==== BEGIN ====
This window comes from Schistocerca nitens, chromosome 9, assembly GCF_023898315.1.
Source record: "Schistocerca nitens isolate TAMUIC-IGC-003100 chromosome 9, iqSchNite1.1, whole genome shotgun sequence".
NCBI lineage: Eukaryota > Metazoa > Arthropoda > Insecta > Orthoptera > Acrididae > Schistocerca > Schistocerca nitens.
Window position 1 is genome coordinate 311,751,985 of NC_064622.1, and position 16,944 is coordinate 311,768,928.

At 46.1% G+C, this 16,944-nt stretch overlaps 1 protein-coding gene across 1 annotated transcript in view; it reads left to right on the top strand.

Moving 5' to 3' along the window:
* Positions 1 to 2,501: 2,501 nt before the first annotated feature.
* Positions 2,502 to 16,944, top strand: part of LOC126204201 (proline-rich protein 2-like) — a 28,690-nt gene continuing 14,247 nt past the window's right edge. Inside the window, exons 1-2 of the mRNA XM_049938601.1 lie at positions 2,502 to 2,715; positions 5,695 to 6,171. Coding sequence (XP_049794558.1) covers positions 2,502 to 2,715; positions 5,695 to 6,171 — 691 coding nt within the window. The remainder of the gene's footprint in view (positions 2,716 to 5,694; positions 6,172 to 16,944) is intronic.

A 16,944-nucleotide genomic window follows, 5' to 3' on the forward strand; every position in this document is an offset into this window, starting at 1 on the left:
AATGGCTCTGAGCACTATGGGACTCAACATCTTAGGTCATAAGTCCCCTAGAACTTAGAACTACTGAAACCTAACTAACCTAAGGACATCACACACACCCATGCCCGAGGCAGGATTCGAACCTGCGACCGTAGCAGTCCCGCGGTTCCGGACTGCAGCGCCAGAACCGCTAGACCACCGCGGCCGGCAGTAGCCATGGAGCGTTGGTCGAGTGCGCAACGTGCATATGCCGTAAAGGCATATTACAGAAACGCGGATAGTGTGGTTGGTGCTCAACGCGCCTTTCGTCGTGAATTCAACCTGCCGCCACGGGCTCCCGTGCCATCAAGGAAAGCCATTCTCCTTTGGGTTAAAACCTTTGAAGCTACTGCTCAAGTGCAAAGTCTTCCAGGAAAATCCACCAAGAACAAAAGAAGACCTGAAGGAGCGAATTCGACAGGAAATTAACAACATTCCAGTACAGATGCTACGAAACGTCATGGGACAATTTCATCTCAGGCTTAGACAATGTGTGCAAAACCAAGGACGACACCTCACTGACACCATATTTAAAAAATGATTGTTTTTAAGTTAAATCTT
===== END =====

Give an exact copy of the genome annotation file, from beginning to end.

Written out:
This window comes from Schistocerca nitens, chromosome 9, assembly GCF_023898315.1.
Source record: "Schistocerca nitens isolate TAMUIC-IGC-003100 chromosome 9, iqSchNite1.1, whole genome shotgun sequence".
NCBI lineage: Eukaryota > Metazoa > Arthropoda > Insecta > Orthoptera > Acrididae > Schistocerca > Schistocerca nitens.
Window position 1 is genome coordinate 311,751,985 of NC_064622.1, and position 16,944 is coordinate 311,768,928.

At 46.1% G+C, this 16,944-nt stretch overlaps 1 protein-coding gene across 1 annotated transcript in view; it reads left to right on the top strand.

Moving 5' to 3' along the window:
* Positions 1 to 2,501: 2,501 nt before the first annotated feature.
* Positions 2,502 to 16,944, top strand: part of LOC126204201 (proline-rich protein 2-like) — a 28,690-nt gene continuing 14,247 nt past the window's right edge. Inside the window, exons 1-2 of the mRNA XM_049938601.1 lie at positions 2,502 to 2,715; positions 5,695 to 6,171. Coding sequence (XP_049794558.1) covers positions 2,502 to 2,715; positions 5,695 to 6,171 — 691 coding nt within the window. The remainder of the gene's footprint in view (positions 2,716 to 5,694; positions 6,172 to 16,944) is intronic.

A 16,944-nucleotide genomic window follows, 5' to 3' on the forward strand; every position in this document is an offset into this window, starting at 1 on the left:
AATGGCTCTGAGCACTATGGGACTCAACATCTTAGGTCATAAGTCCCCTAGAACTTAGAACTACTGAAACCTAACTAACCTAAGGACATCACACACACCCATGCCCGAGGCAGGATTCGAACCTGCGACCGTAGCAGTCCCGCGGTTCCGGACTGCAGCGCCAGAACCGCTAGACCACCGCGGCCGGCAGTAGCCATGGAGCGTTGGTCGAGTGCGCAACGTGCATATGCCGTAAAGGCATATTACAGAAACGCGGATAGTGTGGTTGGTGCTCAACGCGCCTTTCGTCGTGAATTCAACCTGCCGCCACGGGCTCCCGTGCCATCAAGGAAAGCCATTCTCCTTTGGGTTAAAACCTTTGAAGCTACTGCTCAAGTGCAAAGTCTTCCAGGAAAATCCACCAAGAACAAAAGAAGACCTGAAGGAGCGAATTCGACAGGAAATTAACAACATTCCAGTACAGATGCTACGAAACGTCATGGGACAATTTCATCTCAGGCTTAGACAATGTGTGCAAAACCAAGGACGACACCTCACTGACACCATATTTAAAAAATGATTGTTTTTAAGTTAAATCTT